Central North Island town breathes again after road closure

WARWICK SMITH/STUFF Business as usual for Raetihi business owners after a temporary road opens across the slip on State Highway 4.

A central North Island town that spent 2 1/2 months with its main road cut off from the outside world has a new lease of life.

Ruapehu town Raetihi took a hit when State Highway 4 was destroyed in early October by an enormous slip about 18 kilometres south of the town, stopping the flow of trucks and cars that provide a vital economic lifeline.

Raetihi businesses took a hit, but the New Zealand Transport Agency opened a temporary road ahead of schedule the week before Christmas, which restored normality.

Visit Ruapehu general manager Jo Kennedy said some businesses that relied on traffic struggled when vehicles were diverted away, but the town and region rallied around to spend time and money in Raetihi.

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Raetihi's main street is back in business thanks to a temporary road.

WARWICK SMITH/STUFF Raetihi's main street is back in business thanks to a temporary road.

"We're happy that it's open again and Raetihi has done pretty well promoting itself and staying afloat. 

"We've pulled together with Ruapehu District Council and ourselves, just promoting the things there are to do in town.

That's probably more so than in the past."

Even though it is not ski season, the region is still busy with tourists over summer.

"It's actually busier at this time of year because there's a lot more internationals around. We've got the Whanganui River and Tongariro Alpine Crossing. It's the key season for the crossing."

Raetihi's main street is busier than a month ago, with people stopping by on their way through for something to eat or to wander the pavement.

Lyn Griffin-Chappel has noticed business getting better at the Angel Louise Cafe.

WARWICK SMITH/STUFF Lyn Griffin-Chappel has noticed business getting better at the Angel Louise Cafe.

Raetihi Promotions chairman Gary Griffin-Chappel had noticed a big difference in passing traffic since the road reopened.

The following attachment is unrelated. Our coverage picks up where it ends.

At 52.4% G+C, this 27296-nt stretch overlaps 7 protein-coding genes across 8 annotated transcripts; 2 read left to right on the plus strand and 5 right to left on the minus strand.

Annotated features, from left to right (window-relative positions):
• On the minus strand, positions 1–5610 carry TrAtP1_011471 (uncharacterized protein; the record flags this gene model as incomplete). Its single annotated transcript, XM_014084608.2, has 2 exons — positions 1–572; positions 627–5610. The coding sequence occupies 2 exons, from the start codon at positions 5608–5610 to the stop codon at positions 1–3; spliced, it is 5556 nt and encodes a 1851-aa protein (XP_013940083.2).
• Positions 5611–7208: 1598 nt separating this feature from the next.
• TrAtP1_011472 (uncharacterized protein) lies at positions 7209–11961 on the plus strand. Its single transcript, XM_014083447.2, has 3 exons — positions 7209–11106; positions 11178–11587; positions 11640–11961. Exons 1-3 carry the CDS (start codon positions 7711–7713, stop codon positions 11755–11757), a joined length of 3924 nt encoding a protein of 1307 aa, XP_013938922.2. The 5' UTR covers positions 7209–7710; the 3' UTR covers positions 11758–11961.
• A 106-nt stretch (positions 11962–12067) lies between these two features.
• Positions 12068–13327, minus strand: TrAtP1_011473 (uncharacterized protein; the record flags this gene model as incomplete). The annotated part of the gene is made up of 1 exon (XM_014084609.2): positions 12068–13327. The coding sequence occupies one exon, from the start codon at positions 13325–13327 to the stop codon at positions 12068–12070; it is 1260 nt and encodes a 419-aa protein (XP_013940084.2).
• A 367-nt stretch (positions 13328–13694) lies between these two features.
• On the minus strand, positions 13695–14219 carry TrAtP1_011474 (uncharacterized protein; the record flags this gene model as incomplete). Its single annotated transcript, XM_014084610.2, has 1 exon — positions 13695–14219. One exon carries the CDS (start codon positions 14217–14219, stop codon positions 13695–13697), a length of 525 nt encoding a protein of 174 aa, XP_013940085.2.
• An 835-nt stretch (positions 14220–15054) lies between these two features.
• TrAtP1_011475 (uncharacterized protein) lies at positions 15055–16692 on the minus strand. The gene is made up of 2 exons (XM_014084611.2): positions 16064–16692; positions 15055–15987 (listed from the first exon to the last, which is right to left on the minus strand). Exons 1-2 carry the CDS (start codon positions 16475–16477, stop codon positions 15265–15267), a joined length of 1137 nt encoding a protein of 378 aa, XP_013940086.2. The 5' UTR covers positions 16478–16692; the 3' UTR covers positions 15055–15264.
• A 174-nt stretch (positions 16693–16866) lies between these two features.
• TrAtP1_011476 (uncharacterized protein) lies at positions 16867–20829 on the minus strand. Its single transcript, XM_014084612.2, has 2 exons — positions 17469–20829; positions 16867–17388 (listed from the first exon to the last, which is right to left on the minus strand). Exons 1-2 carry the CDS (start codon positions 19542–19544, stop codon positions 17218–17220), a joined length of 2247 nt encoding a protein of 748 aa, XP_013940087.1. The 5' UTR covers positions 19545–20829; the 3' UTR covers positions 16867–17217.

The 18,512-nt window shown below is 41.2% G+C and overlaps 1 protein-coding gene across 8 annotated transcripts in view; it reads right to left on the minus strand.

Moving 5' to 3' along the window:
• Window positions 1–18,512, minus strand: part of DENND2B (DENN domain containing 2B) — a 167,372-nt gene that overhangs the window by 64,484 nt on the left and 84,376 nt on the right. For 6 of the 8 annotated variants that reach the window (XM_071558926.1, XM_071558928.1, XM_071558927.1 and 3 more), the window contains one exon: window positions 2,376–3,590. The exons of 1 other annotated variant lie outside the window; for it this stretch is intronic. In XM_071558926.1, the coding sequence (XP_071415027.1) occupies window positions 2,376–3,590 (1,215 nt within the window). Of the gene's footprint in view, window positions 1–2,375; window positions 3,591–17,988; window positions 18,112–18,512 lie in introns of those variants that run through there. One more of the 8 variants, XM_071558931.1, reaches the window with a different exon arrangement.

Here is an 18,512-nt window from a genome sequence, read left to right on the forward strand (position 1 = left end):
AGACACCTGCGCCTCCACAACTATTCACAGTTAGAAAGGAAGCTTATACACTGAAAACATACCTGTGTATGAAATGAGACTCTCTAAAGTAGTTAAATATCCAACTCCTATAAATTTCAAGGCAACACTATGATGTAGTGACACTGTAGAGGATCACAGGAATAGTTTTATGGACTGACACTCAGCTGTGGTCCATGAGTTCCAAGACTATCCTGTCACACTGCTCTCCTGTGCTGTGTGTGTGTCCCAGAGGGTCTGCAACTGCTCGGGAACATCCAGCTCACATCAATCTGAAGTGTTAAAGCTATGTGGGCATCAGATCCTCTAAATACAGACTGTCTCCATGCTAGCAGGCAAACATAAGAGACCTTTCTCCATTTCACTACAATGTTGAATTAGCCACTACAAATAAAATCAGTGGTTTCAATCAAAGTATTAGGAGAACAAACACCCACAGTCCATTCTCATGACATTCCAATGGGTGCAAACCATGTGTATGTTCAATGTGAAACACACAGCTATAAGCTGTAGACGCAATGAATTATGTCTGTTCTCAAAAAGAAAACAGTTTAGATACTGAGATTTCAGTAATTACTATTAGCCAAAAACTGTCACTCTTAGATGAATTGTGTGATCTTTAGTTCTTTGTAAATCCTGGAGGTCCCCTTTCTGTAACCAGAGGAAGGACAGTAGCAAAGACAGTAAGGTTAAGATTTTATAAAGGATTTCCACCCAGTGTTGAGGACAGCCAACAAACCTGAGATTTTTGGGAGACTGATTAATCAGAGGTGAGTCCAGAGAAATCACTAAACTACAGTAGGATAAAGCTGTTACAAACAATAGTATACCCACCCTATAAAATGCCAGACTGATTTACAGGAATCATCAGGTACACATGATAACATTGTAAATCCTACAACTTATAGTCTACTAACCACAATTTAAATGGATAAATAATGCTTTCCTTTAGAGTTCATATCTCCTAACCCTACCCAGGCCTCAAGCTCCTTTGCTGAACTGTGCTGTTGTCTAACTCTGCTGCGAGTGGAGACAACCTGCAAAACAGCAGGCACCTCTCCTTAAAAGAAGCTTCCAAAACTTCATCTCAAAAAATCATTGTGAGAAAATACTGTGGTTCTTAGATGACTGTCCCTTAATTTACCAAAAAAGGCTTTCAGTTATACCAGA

But he said the effect of the road closure wasn't as grim as first thought, because the council had advertised Raetihi was still open for business. The transport agency also advertised Raetihi was still open while the road was closed.

"All the different businesses came together and came up with a few strategies about how we might help each other out and promote each other's business and share the love. That's the main thing.

"We promoted businesses through Facebook pages and when people came in we let them know each other were open."

Griffin-Chappel's wife Lyn, who runs Angel Louise Cafe, said business was much better.

"We've noticed a certain upturn in just traffic on the road.

People are coming in, which has been fantastic."

The temporary State Highway 4 has returned life and business to Raetihi.

WARWICK SMITH/STUFF The temporary State Highway 4 has returned life and business to Raetihi.

During the road closure the business suffered, according to Griffin-Chappel's books, and she didn't replace staff if they left.

"It was tough. We had some days there where the till wasn't ringing at all."

Griffin-Chappel said it was now back to normal and the feeling in the community had lifted.

Tourist numbers dropped and Raetihi Holiday Park and Whanganui River Canoes owner Rebecca Mead felt the effect of the road reopening almost instantly.

"Pretty much as soon as the road opened again our holiday park was full again.

We were going from maybe one or two campervans if we were lucky to an entire holiday park full. It's been really, really good."

The businesses are busy with campers and people coming off the river after the detours had sent potential customers away from the town.

Ian Moore and Sarah de Heer opened their dinosaur museum just a week before the slip that closed SH4.

WARWICK SMITH/STUFF Ian Moore and Sarah de Heer opened their dinosaur museum just a week before the slip that closed SH4.

Ian Moore and Sarah de Heer opened the Dinosaur House, a museum filled with dinosaur exhibits, in Raetihi in September, only for the road to close a week later, which affected visitor numbers.

"Just [last week] we had a few families from Whanganui and that was a noticeable improvement, and the numbers since Christmas have been fine actually," Moore said. "It definitely has helped a lot."

He said businesses were supportive of each other and encouraged visitors to go to other places in Raetihi.

"There was a lot of people who were starting to suffer and they were taking money out of the savings account to pay for the staff.

Now that's over everyone's relieved."

Coach Cafe owner Angie Robson said few tourists came through when the road was closed, which made life hard, but life was back to normal now.

"The days we've been open [now] have been busy. I've always had my locals, but I notice the tourists."

Waimarino-Waiouru ward councillor David Nottage said SH4 was an important lifeline and when it closed people had bypassed the town, but now people could spend money in the area again.

Two-thousand vehicles a day, including about 350 heavy vehicles, were suddenly not coming to town and neither was the spending that came with them.

The transport agency's regional transport systems manager Mark Owen said while officials were building the temporary replacement road, another team was working on a permanent route away from the slip.

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